Michael J. Drake, A Life Well Lived
Michael J. Drake was born July 8, 1946 in Bristol, England. He grew up in England and attended college at Victoria University of Manchester where he received a Bachelor of Science degree in Geology with honors in 1967. Mike earned his Ph.D. in Geology working with Dan Weill at the University of Oregon. After a spending a year as a postdoctoral research associate with John Wood at the Smithsonian Astrophysical Observatory, Mike migrated to the University of Arizona, where he remained for the rest of his career. In Tucson he met and married his wife Gail Georgenson and together they have two well-accomplished children Matthew and Melissa and one granddaughter Elsie. Mike became a naturalized citizen of the United States and was a proud American.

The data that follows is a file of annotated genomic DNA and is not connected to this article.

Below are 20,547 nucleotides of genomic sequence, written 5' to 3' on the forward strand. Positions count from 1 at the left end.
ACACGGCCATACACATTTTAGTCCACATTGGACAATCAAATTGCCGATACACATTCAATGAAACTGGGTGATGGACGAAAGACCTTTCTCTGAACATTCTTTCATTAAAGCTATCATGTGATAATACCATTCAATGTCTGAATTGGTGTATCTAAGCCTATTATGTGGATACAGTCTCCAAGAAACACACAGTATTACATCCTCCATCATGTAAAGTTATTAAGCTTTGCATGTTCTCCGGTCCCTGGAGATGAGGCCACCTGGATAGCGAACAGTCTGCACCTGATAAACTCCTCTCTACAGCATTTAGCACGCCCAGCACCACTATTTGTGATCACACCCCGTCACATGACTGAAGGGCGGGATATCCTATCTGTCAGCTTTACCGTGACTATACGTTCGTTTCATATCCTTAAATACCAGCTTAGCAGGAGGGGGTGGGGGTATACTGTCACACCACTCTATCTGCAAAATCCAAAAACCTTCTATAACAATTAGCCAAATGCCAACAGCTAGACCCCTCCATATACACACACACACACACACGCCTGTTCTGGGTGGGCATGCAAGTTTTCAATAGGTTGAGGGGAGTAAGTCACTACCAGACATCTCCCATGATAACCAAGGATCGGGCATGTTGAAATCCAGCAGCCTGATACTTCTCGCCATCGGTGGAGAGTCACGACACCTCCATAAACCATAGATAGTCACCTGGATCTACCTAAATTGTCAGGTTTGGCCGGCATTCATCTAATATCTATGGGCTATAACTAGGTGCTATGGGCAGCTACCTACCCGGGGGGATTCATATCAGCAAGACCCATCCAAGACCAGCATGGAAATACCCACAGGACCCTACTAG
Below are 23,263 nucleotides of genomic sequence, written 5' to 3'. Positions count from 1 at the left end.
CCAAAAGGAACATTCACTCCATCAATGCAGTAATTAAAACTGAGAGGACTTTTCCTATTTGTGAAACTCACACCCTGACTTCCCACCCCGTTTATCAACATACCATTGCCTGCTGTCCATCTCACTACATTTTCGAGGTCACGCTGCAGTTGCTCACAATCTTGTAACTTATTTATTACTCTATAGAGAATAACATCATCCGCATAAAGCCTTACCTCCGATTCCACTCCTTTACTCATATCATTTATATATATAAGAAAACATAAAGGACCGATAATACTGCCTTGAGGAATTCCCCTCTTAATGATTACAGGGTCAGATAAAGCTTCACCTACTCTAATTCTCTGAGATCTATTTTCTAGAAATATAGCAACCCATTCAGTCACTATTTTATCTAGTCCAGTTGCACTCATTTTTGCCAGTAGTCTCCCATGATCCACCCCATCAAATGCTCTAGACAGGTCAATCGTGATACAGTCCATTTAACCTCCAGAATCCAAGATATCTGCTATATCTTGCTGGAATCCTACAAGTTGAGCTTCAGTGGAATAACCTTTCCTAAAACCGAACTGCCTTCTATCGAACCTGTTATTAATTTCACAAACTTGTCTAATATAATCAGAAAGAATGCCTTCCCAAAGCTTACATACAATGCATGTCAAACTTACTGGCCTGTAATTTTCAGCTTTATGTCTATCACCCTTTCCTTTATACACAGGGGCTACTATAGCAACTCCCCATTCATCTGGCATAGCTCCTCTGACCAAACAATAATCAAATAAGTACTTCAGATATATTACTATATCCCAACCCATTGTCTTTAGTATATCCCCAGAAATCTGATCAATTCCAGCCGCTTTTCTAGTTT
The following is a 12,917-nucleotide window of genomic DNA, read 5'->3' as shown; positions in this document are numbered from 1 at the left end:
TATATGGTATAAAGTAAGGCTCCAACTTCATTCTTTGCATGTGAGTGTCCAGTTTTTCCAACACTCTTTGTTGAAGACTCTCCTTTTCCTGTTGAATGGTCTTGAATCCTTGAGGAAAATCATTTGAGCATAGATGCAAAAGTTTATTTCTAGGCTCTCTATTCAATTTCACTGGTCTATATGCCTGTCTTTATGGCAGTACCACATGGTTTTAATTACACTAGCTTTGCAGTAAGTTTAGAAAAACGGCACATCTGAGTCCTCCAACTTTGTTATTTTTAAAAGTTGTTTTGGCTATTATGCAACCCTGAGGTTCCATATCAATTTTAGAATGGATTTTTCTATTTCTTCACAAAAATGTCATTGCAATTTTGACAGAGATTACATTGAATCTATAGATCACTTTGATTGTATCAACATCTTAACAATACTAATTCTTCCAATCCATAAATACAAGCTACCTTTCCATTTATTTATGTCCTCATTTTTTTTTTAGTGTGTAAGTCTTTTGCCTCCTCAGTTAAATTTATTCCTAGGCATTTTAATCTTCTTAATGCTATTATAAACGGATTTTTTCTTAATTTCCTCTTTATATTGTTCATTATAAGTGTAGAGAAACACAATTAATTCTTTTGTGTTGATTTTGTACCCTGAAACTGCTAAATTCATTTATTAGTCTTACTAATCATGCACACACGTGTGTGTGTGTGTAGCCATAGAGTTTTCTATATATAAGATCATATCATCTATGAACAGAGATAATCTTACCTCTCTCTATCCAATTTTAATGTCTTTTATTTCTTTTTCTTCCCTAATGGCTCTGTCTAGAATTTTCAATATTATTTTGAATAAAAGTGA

Mike was an accomplished scientist with well over 100 published peer-reviewed papers. He was a master at synthesizing diverse constraints and constructing a coherent picture of events of huge scale. Some examples are his models for lunar basalt petrogenesis, magma ocean crystallization on the Earth, Mars, and Vesta, and the impact origin of the Moon. His body of published work contributed an enormous amount to our understanding of the formation, differentiation, solidification, and outgassing of planetesimals and planets. For his doctoral research Mike studied trace-element partitioning by developing an electron probe technique for rare earth element (REE) analysis. Mike focused especially on REE partitioning in plagioclase, which proved critical to understanding the formation of the feldspathic lunar crust. His work on REE geochemistry also led to his convincing study that Vesta is the source of the HED meteorites.